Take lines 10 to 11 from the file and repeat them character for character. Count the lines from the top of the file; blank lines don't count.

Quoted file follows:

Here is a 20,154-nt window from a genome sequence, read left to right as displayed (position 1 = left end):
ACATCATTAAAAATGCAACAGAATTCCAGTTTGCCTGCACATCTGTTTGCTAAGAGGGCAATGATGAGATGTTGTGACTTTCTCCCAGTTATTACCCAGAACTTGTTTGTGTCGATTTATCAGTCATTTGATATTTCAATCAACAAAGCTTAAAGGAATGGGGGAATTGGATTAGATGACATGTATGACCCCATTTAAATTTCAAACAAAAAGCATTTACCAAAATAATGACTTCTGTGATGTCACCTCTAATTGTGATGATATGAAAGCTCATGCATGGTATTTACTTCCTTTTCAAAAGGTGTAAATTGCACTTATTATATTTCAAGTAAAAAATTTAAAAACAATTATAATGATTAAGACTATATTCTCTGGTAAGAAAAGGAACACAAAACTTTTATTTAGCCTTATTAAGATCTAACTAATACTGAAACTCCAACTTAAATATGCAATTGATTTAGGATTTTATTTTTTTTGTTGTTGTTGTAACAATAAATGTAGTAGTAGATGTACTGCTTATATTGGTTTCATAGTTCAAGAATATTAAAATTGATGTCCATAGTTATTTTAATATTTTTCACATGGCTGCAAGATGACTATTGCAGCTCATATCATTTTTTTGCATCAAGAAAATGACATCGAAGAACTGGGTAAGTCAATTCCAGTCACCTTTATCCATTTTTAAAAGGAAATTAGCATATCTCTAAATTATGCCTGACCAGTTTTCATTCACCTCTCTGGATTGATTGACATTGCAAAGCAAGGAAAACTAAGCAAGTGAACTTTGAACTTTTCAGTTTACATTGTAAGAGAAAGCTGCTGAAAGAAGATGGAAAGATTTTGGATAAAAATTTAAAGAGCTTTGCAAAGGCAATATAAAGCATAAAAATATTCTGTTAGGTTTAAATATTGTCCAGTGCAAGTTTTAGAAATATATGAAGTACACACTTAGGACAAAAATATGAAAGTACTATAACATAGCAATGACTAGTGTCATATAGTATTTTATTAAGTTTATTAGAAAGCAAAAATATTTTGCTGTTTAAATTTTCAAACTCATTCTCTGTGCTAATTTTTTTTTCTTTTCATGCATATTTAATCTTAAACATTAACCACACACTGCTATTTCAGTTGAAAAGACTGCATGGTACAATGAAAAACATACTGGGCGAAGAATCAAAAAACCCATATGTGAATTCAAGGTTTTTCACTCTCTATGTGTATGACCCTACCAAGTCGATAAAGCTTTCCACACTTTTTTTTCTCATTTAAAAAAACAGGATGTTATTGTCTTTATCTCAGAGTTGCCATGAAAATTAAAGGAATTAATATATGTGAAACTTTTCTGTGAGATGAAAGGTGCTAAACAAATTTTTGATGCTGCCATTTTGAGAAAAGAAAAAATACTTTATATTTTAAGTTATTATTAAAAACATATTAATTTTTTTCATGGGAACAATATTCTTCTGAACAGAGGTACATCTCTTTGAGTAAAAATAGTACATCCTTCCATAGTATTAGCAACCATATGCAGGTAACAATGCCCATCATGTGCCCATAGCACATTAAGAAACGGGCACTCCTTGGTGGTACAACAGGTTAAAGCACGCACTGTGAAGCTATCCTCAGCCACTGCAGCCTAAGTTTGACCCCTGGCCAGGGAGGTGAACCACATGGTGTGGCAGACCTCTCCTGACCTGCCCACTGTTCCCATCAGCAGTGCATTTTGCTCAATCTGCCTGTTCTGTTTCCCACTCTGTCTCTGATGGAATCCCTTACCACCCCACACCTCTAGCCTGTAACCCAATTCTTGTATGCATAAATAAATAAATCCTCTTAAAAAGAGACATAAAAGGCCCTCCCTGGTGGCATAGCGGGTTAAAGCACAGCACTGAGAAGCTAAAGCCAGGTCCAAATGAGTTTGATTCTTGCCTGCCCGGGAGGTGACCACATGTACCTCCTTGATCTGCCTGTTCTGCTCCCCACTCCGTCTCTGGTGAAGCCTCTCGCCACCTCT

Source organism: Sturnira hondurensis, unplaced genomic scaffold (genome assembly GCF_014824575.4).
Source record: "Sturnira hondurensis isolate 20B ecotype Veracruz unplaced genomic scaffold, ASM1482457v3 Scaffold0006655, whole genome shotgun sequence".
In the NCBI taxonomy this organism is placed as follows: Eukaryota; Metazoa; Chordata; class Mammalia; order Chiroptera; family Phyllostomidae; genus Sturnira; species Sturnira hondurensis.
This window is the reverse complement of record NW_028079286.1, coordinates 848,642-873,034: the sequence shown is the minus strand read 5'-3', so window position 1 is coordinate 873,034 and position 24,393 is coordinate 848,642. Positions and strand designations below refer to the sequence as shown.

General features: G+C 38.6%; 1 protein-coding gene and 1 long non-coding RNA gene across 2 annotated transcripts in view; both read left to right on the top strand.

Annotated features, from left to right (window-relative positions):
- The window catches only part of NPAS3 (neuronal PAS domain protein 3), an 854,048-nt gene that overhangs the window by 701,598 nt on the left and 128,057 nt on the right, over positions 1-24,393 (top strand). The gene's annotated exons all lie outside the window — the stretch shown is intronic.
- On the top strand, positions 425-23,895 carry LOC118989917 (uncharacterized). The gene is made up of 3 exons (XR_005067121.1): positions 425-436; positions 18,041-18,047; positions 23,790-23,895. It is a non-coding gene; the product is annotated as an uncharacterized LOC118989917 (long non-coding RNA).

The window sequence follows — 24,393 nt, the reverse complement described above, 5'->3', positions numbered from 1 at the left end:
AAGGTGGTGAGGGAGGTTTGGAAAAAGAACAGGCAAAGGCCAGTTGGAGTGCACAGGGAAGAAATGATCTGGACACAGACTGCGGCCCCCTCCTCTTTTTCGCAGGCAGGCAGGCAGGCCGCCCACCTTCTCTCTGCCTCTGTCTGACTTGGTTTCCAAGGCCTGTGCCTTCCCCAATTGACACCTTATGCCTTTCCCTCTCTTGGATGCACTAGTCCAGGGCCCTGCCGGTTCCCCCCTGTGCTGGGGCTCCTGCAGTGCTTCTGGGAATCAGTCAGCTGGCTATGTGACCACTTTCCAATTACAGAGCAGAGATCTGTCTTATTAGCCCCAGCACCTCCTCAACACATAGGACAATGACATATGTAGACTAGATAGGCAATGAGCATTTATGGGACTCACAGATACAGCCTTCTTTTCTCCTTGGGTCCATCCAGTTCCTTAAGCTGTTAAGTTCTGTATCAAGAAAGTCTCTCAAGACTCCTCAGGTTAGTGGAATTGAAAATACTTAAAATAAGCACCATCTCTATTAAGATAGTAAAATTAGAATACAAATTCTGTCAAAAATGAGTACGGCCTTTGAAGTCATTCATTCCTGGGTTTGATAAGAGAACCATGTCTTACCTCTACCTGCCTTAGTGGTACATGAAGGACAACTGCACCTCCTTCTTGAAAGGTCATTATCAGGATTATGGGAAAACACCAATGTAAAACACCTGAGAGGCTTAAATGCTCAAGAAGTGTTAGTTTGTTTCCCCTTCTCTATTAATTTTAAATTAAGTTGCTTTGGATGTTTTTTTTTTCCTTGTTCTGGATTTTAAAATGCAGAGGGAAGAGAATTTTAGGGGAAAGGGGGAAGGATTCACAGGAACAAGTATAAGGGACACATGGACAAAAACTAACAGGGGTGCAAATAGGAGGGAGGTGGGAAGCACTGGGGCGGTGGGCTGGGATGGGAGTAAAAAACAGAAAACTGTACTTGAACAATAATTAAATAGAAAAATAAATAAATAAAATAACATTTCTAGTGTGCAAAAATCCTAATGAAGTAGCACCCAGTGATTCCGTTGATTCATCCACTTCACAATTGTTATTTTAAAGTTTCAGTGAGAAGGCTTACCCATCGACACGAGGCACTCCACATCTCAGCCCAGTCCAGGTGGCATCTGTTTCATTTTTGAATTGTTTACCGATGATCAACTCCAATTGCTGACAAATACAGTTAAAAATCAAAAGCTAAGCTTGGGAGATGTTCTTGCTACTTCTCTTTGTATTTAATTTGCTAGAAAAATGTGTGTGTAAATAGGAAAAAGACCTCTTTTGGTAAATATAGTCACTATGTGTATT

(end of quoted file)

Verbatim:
- On the top strand, positions 425-23,895 carry LOC118989917 (uncharacterized). The gene is made up of 3 exons (XR_005067121.1): positions 425-436; positions 18,041-18,047; positions 23,790-23,895. It is a non-coding gene; the product is annotated as an uncharacterized LOC118989917 (long non-coding RNA).

The window sequence follows — 24,393 nt, the reverse complement described above, 5'->3', positions numbered from 1 at the left end: